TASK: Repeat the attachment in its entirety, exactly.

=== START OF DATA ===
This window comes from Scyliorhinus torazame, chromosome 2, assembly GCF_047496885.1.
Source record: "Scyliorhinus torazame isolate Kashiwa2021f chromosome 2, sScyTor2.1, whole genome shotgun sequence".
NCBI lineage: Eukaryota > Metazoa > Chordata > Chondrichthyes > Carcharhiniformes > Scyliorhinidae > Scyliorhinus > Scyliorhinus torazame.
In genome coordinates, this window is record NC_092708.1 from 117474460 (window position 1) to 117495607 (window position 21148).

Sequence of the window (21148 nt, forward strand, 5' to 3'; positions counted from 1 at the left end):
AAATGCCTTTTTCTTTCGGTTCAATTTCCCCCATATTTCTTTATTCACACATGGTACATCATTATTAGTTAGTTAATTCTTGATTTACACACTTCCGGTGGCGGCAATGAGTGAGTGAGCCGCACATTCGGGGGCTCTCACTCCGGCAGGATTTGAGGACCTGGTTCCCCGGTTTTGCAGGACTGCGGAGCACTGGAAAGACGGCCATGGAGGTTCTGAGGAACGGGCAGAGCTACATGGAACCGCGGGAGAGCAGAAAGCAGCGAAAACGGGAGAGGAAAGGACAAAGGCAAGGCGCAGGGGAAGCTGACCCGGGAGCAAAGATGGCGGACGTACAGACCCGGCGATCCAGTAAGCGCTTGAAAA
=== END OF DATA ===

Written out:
This window comes from Scyliorhinus torazame, chromosome 2, assembly GCF_047496885.1.
Source record: "Scyliorhinus torazame isolate Kashiwa2021f chromosome 2, sScyTor2.1, whole genome shotgun sequence".
NCBI lineage: Eukaryota > Metazoa > Chordata > Chondrichthyes > Carcharhiniformes > Scyliorhinidae > Scyliorhinus > Scyliorhinus torazame.
In genome coordinates, this window is record NC_092708.1 from 117474460 (window position 1) to 117495607 (window position 21148).

Sequence of the window (21148 nt, forward strand, 5' to 3'; positions counted from 1 at the left end):
AAATGCCTTTTTCTTTCGGTTCAATTTCCCCCATATTTCTTTATTCACACATGGTACATCATTATTAGTTAGTTAATTCTTGATTTACACACTTCCGGTGGCGGCAATGAGTGAGTGAGCCGCACATTCGGGGGCTCTCACTCCGGCAGGATTTGAGGACCTGGTTCCCCGGTTTTGCAGGACTGCGGAGCACTGGAAAGACGGCCATGGAGGTTCTGAGGAACGGGCAGAGCTACATGGAACCGCGGGAGAGCAGAAAGCAGCGAAAACGGGAGAGGAAAGGACAAAGGCAAGGCGCAGGGGAAGCTGACCCGGGAGCAAAGATGGCGGACGTACAGACCCGGCGATCCAGTAAGCGCTTGAAAA